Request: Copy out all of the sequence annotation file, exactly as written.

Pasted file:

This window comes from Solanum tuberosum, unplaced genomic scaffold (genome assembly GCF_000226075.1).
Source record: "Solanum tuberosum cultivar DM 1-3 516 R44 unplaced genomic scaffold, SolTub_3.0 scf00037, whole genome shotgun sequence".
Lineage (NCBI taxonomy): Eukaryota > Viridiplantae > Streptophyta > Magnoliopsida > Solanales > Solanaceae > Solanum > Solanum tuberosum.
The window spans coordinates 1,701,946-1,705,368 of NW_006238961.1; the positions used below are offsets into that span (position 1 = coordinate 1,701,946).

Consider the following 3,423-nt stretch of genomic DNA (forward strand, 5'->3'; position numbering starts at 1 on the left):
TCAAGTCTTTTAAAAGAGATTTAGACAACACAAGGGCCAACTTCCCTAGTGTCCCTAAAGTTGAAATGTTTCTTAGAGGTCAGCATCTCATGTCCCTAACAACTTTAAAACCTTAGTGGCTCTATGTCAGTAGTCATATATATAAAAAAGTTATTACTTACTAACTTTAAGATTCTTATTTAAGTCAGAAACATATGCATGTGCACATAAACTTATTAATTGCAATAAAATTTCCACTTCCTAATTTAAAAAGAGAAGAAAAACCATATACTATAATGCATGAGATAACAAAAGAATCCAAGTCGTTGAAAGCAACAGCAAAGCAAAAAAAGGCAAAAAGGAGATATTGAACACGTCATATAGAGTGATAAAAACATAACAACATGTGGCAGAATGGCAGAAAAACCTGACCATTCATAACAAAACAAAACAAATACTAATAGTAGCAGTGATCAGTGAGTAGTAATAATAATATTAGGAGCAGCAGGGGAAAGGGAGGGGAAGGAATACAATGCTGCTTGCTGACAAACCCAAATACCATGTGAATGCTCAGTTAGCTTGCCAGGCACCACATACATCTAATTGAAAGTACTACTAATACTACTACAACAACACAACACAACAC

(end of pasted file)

This window comes from Solanum tuberosum, unplaced genomic scaffold (genome assembly GCF_000226075.1).
Source record: "Solanum tuberosum cultivar DM 1-3 516 R44 unplaced genomic scaffold, SolTub_3.0 scf00037, whole genome shotgun sequence".
Lineage (NCBI taxonomy): Eukaryota > Viridiplantae > Streptophyta > Magnoliopsida > Solanales > Solanaceae > Solanum > Solanum tuberosum.
The window spans coordinates 1,701,946-1,705,368 of NW_006238961.1; the positions used below are offsets into that span (position 1 = coordinate 1,701,946).

Consider the following 3,423-nt stretch of genomic DNA (forward strand, 5'->3'; position numbering starts at 1 on the left):
TCAAGTCTTTTAAAAGAGATTTAGACAACACAAGGGCCAACTTCCCTAGTGTCCCTAAAGTTGAAATGTTTCTTAGAGGTCAGCATCTCATGTCCCTAACAACTTTAAAACCTTAGTGGCTCTATGTCAGTAGTCATATATATAAAAAAGTTATTACTTACTAACTTTAAGATTCTTATTTAAGTCAGAAACATATGCATGTGCACATAAACTTATTAATTGCAATAAAATTTCCACTTCCTAATTTAAAAAGAGAAGAAAAACCATATACTATAATGCATGAGATAACAAAAGAATCCAAGTCGTTGAAAGCAACAGCAAAGCAAAAAAAGGCAAAAAGGAGATATTGAACACGTCATATAGAGTGATAAAAACATAACAACATGTGGCAGAATGGCAGAAAAACCTGACCATTCATAACAAAACAAAACAAATACTAATAGTAGCAGTGATCAGTGAGTAGTAATAATAATATTAGGAGCAGCAGGGGAAAGGGAGGGGAAGGAATACAATGCTGCTTGCTGACAAACCCAAATACCATGTGAATGCTCAGTTAGCTTGCCAGGCACCACATACATCTAATTGAAAGTACTACTAATACTACTACAACAACACAACACAACAC